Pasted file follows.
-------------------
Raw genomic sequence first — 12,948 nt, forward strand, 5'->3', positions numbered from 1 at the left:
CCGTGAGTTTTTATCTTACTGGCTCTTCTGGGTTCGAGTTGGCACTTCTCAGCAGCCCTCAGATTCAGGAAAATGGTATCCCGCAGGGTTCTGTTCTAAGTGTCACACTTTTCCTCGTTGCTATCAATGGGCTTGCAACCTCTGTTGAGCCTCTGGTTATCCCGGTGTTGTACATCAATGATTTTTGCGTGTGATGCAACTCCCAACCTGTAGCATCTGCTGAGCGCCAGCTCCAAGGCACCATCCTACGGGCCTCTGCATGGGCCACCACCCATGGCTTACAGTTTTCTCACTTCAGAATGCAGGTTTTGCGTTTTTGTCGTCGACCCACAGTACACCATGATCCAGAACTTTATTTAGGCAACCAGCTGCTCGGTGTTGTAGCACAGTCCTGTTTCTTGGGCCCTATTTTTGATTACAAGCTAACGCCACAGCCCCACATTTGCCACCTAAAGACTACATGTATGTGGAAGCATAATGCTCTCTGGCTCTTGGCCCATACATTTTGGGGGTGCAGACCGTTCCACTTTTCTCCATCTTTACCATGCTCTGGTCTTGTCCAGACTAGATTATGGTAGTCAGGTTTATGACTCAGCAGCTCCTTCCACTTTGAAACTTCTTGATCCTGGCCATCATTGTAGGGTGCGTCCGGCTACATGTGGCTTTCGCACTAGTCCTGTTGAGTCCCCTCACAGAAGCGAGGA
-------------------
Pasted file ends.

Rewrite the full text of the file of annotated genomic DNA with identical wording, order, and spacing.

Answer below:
Raw genomic sequence first — 12,948 nt, forward strand, 5'->3', positions numbered from 1 at the left:
CCGTGAGTTTTTATCTTACTGGCTCTTCTGGGTTCGAGTTGGCACTTCTCAGCAGCCCTCAGATTCAGGAAAATGGTATCCCGCAGGGTTCTGTTCTAAGTGTCACACTTTTCCTCGTTGCTATCAATGGGCTTGCAACCTCTGTTGAGCCTCTGGTTATCCCGGTGTTGTACATCAATGATTTTTGCGTGTGATGCAACTCCCAACCTGTAGCATCTGCTGAGCGCCAGCTCCAAGGCACCATCCTACGGGCCTCTGCATGGGCCACCACCCATGGCTTACAGTTTTCTCACTTCAGAATGCAGGTTTTGCGTTTTTGTCGTCGACCCACAGTACACCATGATCCAGAACTTTATTTAGGCAACCAGCTGCTCGGTGTTGTAGCACAGTCCTGTTTCTTGGGCCCTATTTTTGATTACAAGCTAACGCCACAGCCCCACATTTGCCACCTAAAGACTACATGTATGTGGAAGCATAATGCTCTCTGGCTCTTGGCCCATACATTTTGGGGGTGCAGACCGTTCCACTTTTCTCCATCTTTACCATGCTCTGGTCTTGTCCAGACTAGATTATGGTAGTCAGGTTTATGACTCAGCAGCTCCTTCCACTTTGAAACTTCTTGATCCTGGCCATCATTGTAGGGTGCGTCCGGCTACATGTGGCTTTCGCACTAGTCCTGTTGAGTCCCCTCACAGAAGCGAGGA